I love Bliss Body Butter–especially the lemon + sage maximum moisture cream. I purchase it in the super-sized 14 fl oz bottles and grab as many as I can from the W. Unlike the other household products I use though, Bliss had ingredients I could not pronounce. Recently, I decided to look up every ingredient. My findings:
Bliss uses different ingredients for the lemon + sage body butter they supply at W Hotels than they do for the bottles you can purchase
The lemon + sag body butter that they supply at W Hotels is more toxic than the bottles you can purchase, although both contain allergens and trace carcinogens
Bliss lemon + sage body butter (W Hotel version) ingredients rundown: There are actually two formulas for W Hotel’s lemon + sage body butter; I have noted when the ingredients vary.
cocos nucifera (coconut) oil: 1
ethylhexyl palmitate: 1
vegetable oil: 1
cetearyl alcohol: 1
polysorbate 60: 3
phenoxyethanol (missing in one of the formulas): 4
propylene glycol: 3
diazolidinyl urea (missing in one of the formulas): 6 (moderate hazard)
butylene glycol: 1
limonene: 6 (moderate hazard)
sodium hydroxide: 3
methylparaben (missing in one of the formulas): 4
disodium EDTA: 1
sodium hyaluronate: 1
BHT (missing in one of the formulas): 4
citral: 7 (known allergen)
parfum: 8 (“parfum” can contain anything but it is likely to cause irritation)
propylparaben (missing in one of the formulas): 7 (developmental and reproductive toxicity)
chondrus crispus carrageenan extract: 1
retinyl palmitate: 9 (developmental and reproductive toxicity and cancer)
linalool: 5 (moderate allergen)
citric acid: 2
geraniol: 7 (known allergen)
calluna vulgaris extract: 1
Bliss lemon + sage body butter (retail version) ingredients rundown:
cocos nucifera (coconut) oil: 1
ethylhexyl palmitate: 1
glycine soja (soybean) oil: 1
butyrospermum parkii (shea) butter: 1
glyceryl stearate: 1
stearic acid: 1
isopropyl myristate: 1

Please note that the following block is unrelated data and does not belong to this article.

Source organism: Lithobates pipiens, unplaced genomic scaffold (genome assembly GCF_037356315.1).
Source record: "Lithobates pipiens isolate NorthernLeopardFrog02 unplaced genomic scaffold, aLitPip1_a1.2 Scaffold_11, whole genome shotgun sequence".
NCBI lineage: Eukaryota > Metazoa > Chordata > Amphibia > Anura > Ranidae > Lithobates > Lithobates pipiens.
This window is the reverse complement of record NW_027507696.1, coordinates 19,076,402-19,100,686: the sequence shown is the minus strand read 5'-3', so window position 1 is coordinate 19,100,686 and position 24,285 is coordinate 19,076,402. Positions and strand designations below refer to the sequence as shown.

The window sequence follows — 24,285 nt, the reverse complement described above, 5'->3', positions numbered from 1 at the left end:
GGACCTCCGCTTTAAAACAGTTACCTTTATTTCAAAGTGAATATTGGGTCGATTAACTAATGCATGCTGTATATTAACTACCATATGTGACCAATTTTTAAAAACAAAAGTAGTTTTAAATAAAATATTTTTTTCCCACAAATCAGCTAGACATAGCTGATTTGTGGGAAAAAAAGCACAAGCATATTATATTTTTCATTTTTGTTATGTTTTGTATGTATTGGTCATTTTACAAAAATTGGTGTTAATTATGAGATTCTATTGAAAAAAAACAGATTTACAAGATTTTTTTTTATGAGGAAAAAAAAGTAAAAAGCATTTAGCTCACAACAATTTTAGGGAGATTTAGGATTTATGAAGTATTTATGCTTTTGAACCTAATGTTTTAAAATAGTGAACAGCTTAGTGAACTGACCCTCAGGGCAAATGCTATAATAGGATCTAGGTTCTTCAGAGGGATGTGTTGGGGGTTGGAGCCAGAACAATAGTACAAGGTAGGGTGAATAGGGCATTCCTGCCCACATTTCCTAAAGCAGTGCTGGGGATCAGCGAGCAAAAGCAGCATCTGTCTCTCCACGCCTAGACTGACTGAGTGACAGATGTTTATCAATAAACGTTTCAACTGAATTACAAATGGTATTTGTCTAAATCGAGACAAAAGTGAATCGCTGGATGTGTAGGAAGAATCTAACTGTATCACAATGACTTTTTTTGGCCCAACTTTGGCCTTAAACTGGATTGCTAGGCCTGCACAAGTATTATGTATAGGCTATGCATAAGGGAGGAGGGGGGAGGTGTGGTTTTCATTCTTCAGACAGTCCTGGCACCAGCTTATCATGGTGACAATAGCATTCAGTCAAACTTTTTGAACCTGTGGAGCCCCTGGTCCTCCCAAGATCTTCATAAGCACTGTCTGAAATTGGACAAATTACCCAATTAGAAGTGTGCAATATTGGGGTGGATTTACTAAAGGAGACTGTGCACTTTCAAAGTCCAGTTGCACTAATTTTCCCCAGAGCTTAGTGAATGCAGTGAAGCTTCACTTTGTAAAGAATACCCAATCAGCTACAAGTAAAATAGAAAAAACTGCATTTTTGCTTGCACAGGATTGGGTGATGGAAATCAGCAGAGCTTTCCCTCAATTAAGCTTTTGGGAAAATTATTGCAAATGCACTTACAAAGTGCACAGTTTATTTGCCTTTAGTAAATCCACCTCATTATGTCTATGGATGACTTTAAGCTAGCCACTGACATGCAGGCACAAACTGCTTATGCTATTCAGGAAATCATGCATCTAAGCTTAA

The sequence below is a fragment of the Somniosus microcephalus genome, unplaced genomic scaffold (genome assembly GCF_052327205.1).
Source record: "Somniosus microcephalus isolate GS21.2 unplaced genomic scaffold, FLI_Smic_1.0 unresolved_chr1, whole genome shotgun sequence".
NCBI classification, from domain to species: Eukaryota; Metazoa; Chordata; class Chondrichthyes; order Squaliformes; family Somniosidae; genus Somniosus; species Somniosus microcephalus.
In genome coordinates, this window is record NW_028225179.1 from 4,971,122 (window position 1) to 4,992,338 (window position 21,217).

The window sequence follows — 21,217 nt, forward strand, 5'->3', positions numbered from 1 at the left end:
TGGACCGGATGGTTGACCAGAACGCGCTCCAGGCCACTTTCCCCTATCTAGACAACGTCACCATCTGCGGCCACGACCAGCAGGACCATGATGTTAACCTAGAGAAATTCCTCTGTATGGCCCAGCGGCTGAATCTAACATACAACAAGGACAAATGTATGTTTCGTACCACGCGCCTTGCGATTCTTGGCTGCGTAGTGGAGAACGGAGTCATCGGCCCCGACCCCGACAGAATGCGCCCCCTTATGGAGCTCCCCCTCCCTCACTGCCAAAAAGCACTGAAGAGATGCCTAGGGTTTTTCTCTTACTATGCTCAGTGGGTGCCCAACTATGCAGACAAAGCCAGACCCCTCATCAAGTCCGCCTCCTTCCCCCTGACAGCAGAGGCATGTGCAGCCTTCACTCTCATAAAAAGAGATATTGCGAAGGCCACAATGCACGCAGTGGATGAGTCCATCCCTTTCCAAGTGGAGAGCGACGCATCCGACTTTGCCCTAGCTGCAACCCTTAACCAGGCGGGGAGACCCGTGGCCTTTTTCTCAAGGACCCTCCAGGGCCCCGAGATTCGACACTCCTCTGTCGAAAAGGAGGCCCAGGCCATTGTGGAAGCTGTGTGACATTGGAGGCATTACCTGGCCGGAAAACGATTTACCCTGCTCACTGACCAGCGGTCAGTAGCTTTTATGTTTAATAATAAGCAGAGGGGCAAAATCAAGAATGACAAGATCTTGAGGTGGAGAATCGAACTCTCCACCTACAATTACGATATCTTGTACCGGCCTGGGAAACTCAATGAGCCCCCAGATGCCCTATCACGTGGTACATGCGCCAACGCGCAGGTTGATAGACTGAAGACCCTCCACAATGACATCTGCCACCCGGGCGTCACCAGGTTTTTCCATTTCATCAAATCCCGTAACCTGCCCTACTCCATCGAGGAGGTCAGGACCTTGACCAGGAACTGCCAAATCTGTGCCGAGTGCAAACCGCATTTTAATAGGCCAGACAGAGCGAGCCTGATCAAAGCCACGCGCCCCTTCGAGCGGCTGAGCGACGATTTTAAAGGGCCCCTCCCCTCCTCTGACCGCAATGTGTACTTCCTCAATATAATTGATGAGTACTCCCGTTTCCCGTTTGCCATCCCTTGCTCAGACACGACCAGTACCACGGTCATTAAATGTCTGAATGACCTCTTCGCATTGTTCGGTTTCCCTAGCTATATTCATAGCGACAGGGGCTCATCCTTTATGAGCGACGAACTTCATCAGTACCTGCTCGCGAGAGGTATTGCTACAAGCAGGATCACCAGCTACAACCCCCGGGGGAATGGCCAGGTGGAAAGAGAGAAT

cetyl alcohol: 1
PEG-40 stearate: 3
trimethylolpropane triisostearate: 1
sorbitan tristearate: 1
retinyl palmitate: 9 (developmental and reproductive toxicity and cancer)
butylene glycol: 1
triethanolamine: 5 (moderate allergen)
caprylyl glycol: 1
algae extract: 1
tetrasodium EDTA: 2
ethyl acetate: 1
arnica montana flower extract: 2
calluna vulgaris extract: 1
propylene glycol: 3
sodium hyaluronate: 1
citral: 7 (high allergen)
limonene: 6 (moderate hazard)
As much as I love the smell and texture of Bliss, the toxic ingredients had to go. My go-to moisturizer is now organic shea butter, although I like jojoba oil and argan oil too. All three absorb into your skin quickly so they don’t leave hands or face feeling greasy and shea butter is most “lotion-like.” Shea butter and jojoba oil don’t have any smell (although unrefined shea butter does have a nutty smell and the texture is a bit gritty; I use L’occitane’s organic shea butter enriched with vitamin E oil because there is zero fragrance and the texture is the most creamy of any shea butter I have ever used before–but the major con is that it’s really pricey at $39 for 5.2 oz); argan oil has a little bit of a nutty scent too which some people like and some really dislike.
I was able to visit one yoga studio in Paris during my time there but I hope to be back since I loved the city and will add more studio reviews in the future! Unlike the San Francisco Bay Area, working out (putting on exercise clothes and going to do an activity where the only goal is to sweat) is not a big part of the Parisian lifestyle and fitness studios are difficult to find. There is a smattering of yoga studios and teachers throughout the city. I visited Rasa Yoga and loved it.
21 Rue Saint-Jacques, 75005 Paris